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N O V E M B E R   1 9 9 8

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BROOKLYN SNAPSHOT

by Anna Rabinowitz



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There -- over there -- beside the iron fence,
Holding on for dear life,

Each cell of her flesh a clear crystal
Waiting for a cut, which could be another facet of
Experience in the life ahead, or a crack,
A flaw in what comes next -- or to cut out though she doesn't
Know yet about
Exits --

Nor does she know that cousins, aunts, uncles, grandparents
In the old country will be gassed in a few years -- and she will
Never have spoken with them, never have touched them or
      smelled
Garlic on their breath. She doesn't know as she poses how
      the camera's
Expertise negates the future and absolves the past, that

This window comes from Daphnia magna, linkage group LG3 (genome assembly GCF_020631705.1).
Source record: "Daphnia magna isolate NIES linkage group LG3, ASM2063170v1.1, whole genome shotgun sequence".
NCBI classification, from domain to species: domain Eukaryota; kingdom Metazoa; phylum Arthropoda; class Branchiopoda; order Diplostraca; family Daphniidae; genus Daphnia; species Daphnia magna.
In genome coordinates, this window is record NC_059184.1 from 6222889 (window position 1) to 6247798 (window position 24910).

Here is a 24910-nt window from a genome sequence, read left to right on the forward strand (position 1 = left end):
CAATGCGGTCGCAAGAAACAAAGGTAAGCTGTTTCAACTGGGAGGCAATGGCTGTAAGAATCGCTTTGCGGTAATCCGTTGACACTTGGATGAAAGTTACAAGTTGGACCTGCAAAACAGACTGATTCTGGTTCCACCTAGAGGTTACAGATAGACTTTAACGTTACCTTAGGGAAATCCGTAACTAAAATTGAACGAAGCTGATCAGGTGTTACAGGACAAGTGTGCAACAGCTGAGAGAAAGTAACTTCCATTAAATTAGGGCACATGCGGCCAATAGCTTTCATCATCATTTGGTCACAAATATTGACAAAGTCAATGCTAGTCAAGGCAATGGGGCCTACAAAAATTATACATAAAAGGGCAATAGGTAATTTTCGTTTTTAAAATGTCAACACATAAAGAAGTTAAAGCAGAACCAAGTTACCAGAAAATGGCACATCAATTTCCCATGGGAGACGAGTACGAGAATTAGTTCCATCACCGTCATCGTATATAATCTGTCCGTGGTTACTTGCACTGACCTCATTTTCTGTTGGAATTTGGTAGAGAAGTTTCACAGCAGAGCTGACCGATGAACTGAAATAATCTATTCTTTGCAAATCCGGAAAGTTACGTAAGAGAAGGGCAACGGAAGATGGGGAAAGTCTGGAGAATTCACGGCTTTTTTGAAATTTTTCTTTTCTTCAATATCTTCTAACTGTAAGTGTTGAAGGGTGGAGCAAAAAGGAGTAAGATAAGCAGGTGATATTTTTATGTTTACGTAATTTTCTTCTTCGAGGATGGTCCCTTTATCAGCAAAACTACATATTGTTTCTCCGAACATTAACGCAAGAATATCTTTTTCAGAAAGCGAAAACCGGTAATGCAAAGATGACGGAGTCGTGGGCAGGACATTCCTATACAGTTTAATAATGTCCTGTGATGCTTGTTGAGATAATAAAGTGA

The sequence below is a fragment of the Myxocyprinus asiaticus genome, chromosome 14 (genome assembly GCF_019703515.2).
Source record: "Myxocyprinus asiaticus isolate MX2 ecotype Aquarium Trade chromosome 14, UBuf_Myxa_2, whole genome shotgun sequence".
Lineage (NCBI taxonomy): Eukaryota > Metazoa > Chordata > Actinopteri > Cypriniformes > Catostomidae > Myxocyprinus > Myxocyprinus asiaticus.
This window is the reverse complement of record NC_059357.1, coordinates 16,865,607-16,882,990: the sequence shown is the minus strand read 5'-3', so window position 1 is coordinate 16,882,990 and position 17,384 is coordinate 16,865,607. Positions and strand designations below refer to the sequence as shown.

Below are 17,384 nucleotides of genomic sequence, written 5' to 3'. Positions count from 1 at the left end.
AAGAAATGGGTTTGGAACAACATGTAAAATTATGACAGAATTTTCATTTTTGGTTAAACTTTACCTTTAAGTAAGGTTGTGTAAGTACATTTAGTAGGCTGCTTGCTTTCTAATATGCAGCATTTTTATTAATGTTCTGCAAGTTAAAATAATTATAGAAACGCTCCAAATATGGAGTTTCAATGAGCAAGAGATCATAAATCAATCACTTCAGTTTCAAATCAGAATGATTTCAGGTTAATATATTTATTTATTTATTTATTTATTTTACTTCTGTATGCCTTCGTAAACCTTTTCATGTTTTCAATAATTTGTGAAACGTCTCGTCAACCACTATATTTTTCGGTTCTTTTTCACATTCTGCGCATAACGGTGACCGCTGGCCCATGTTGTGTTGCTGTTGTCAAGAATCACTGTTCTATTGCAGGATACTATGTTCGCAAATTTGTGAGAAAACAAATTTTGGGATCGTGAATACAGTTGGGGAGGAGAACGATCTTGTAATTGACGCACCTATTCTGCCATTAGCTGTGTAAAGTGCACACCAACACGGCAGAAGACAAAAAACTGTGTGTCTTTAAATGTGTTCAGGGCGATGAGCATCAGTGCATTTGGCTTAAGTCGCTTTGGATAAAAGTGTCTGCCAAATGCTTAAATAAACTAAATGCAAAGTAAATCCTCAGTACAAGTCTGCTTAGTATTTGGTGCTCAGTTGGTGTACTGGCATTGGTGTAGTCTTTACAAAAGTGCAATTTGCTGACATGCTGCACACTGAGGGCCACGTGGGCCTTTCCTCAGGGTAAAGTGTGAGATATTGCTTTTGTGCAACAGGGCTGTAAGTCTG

her playground
Yellows while rutabagas rot in distant basements and
      extraordinary
Events ooze poison against reason, against history -- houses,
      fields
Outraged by fire. Blue claws of flame strangle foreign premises.
Final solutions are at hand while official denials spangle
      the airwaves.

Dear child of the snapshot taken in Brooklyn, eternally in place,
Arms wrapped around your Polish doll --
                                     of the there that is nowhere --
You, burning to get out to scald the world with reasons to be.



Anna Rabinowitz is the editor of American Letters & Commentary, an annual literary journal. Her first collection of poems, At the Site of Inside Out, was published last year.

Copyright © 1998 by The Atlantic Monthly Company. All rights reserved.
The Atlantic Monthly; November 1998; Brooklyn Snapshot; Volume 282, No. 5; page 109.

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